David Perez on Why GOP is Wrong on Constitutionality of Tribal Court Provisions in VAWA Reauthorization

Here. An excerpt:

First, let’s be clear: Senator Grassley’s bold assertion that Native Americans cannot serve as impartial jurors is simply racist. The Sixth Amendment’s right to jury grants you the right to have a jury selected from the community in which the crime took place.  If a Native American committed an act of violence in Senator Grassley’s own Butler County, Iowa, chances are he’d face an all-White jury. That’s because Butler County is 98.95 percent White, and only 0.05 percent Native American. But I doubt Senator Grassley thinks that a Native American defendant couldn’t get a fair shake from his hometown Hawkeyes.  And there’s no reason to think that Native American jurors would act differently.

The other purportedly constitutional objection to the tribal protection provision stems from a 1978 Supreme Court case that originated right here in Washington state: Oliphant v. Suquamish Indian Tribe.  Suquamish tribal authorities arrested two men, Mark Oliphant and Daniel Belgarde, for crimes committed on Suquamish tribal lands. The defendants argued that the tribe could not charge them with any crime, no matter where it was committed, because they weren’t Indians. The Supreme Court agreed, but its reasoning is what’s most important: the Court never held that it was unconstitutional for tribal authorities to charge and try non-Indians, but rather that Congress’s “various actions and inactions in regulating criminal jurisdiction on Indian reservations demonstrated an intent to reserve jurisdiction over non-Indians for the federal courts.” Put differently, Congress just had to change its mind.

In a similar case about ten years later, Duro v. Reina, the Supreme Court determined that under existing federal law one tribe could not exercise criminal jurisdiction over an enrolled member of another tribe. So what happened? Congress simply changed its mind—and the law—to allow tribes to prosecute members of other tribes, explicitly overruling the Duro decision. Most recently, in 2004, the Supreme Court echoed this point by concluding, in United States v. Lara, that Congress has the power to “lift or relax” restrictions on tribal jurisdiction over criminal matters.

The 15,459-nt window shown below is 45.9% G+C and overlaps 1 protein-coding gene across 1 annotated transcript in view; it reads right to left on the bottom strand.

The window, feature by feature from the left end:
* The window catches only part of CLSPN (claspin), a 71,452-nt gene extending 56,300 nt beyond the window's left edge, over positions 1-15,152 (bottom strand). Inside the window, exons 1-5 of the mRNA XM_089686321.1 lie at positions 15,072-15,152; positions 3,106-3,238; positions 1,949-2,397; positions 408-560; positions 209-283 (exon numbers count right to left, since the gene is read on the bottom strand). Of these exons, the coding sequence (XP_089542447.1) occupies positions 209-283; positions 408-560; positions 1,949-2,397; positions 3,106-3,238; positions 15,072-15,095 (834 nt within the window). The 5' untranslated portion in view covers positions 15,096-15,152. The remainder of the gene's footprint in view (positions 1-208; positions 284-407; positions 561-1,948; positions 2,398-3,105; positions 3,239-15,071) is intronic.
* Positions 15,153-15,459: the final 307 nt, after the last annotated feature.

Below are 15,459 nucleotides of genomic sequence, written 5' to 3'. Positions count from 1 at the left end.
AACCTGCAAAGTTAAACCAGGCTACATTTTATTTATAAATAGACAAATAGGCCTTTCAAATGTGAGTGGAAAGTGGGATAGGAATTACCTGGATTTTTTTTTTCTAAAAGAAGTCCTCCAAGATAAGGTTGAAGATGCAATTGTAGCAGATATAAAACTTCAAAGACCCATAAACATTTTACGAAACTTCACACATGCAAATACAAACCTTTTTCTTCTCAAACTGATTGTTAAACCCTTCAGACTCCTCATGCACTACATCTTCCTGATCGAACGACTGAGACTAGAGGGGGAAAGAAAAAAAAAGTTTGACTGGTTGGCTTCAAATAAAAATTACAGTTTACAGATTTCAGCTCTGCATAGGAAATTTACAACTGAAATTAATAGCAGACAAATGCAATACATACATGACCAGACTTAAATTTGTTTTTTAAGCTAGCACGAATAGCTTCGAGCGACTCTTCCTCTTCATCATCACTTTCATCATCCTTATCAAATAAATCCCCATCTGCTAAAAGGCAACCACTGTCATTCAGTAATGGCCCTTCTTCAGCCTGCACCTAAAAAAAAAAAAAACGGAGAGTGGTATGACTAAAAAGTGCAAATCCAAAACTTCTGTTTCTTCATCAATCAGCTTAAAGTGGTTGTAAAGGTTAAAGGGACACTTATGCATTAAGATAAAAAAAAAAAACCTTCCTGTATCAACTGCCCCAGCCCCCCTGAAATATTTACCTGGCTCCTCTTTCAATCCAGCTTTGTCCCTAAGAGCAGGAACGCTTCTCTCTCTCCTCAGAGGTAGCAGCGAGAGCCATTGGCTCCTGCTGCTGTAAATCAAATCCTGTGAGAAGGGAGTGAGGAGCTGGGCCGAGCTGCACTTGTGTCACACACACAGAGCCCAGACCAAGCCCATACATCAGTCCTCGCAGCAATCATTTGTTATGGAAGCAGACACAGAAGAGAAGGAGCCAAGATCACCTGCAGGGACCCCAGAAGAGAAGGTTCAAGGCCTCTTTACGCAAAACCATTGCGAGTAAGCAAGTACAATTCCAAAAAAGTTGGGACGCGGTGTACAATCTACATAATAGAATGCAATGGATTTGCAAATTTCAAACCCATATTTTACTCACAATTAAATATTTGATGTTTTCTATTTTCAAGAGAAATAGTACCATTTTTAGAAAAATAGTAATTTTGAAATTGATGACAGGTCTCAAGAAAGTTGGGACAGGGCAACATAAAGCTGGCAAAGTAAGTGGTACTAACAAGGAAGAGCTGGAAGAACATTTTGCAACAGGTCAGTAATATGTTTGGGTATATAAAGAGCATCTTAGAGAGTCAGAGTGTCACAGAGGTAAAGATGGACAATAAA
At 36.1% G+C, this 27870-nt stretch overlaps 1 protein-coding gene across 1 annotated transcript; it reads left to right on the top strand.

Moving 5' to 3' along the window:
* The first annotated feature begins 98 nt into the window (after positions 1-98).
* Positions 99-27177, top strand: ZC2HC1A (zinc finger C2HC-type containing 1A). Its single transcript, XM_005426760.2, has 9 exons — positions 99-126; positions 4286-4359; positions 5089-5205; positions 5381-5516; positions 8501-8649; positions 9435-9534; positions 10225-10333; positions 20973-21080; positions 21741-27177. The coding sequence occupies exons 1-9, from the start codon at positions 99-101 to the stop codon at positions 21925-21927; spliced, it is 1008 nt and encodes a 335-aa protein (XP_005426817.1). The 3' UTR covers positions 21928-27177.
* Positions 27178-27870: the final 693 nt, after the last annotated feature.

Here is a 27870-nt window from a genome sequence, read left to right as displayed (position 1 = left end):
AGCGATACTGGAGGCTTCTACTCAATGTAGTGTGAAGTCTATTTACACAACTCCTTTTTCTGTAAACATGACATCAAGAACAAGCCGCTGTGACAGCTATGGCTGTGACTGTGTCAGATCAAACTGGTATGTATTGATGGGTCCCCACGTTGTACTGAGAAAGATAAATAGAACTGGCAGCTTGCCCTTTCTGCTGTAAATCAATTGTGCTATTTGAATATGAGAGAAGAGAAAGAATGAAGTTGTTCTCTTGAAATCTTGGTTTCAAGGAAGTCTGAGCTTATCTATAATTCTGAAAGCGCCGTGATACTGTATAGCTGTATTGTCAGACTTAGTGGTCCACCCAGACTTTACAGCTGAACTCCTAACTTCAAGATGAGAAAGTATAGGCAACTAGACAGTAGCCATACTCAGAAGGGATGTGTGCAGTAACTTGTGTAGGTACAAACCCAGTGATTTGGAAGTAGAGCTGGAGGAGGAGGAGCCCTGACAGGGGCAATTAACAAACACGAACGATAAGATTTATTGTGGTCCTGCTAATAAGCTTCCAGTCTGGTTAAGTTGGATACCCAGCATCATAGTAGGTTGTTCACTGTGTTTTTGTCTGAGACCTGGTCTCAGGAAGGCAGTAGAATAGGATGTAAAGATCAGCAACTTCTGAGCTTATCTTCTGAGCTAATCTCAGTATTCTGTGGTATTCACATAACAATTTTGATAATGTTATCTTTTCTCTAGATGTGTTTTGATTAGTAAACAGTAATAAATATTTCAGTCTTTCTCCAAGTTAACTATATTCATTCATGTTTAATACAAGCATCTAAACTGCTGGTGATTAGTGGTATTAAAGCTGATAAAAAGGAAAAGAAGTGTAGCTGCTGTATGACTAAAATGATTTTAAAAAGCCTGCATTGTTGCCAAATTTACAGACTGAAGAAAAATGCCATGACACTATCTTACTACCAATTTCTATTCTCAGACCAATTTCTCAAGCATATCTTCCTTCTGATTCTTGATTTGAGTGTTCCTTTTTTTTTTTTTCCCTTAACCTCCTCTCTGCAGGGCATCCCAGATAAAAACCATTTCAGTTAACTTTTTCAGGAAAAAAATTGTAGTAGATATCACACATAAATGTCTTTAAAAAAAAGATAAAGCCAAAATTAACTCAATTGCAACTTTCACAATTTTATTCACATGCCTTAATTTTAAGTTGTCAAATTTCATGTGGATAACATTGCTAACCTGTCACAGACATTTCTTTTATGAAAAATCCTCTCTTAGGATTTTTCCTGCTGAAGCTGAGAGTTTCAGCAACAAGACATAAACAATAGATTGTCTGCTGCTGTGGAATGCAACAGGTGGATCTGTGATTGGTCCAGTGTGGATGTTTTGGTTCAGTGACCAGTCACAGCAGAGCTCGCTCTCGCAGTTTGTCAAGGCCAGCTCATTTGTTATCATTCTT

That’s what Congress is trying to do with these new VAWA provisions.  It’s not a constitutional hurdle—it’s a legislative one.  And the Senate just voted to remove that hurdle.

Scalia Memorandum to Brennan in Duro v. Reina

In the spirit of posting old documents (see our Nixon post yesterday), we are delighted to present a find from the late David Getches’ papers (many, many thanks to Jane at the Colorado Law Library for hunting for this and sending it along!):


Here is an image of the memo, which David made a centerpiece of his deeply influential California Law Review article, “Conquering the Cultural Frontier: The New Subjectivism of the Supreme Court in Indian Law .” Jane believes David or his RA made the marks on the memo.

Connecticut Law Review Note Profiles GTB and Criminal Jurisdiction

Benjamin J. Cordiano published “Unspoken Assumptions: Examing Tribal Jurisdiction over Nonmembers Nearly Two Decades after Duro v. Reina” in the Connecticut Law Review. Here is an excerpt from the abstract:

This Note examines the Supreme Court’s reasoning in Duro and uses nearly twenty years of anecdotal evidence, case law, and congressional findings to show that the Court relied on flawed assumptions about the nature of nonmember criminal jurisdiction in the modern tribal context. By examining the modern realities of two tribes, the Grand Traverse Band of Ottawa and Chippewa Indians and the Confederated Tribes of the Colville Reservation, this Note concludes that the Supreme Court’s reasoning in Duro is flawed and that criminal jurisdiction over nonmember Indians is crucial to tribal self-governance and maintenance of reservation life.

US v. Gabrion — Federal Criminal Jurisdiction in Manistee National Forest

Here is the opinion in US v. Gabrion. It raises an interesting question whether there is federal criminal jurisdiction in national forests. The court, 2-1, found that the US does have criminal jurisdiction over national forest lands, in this case, the Manistee National Forest. Judge Moore’s concurring opinion delved into federal Indian law in response to the appellant’s claim that state and federal concurrent jurisdiction over national forest lands was a violation of equal protection (it isn’t — just ask an Indian):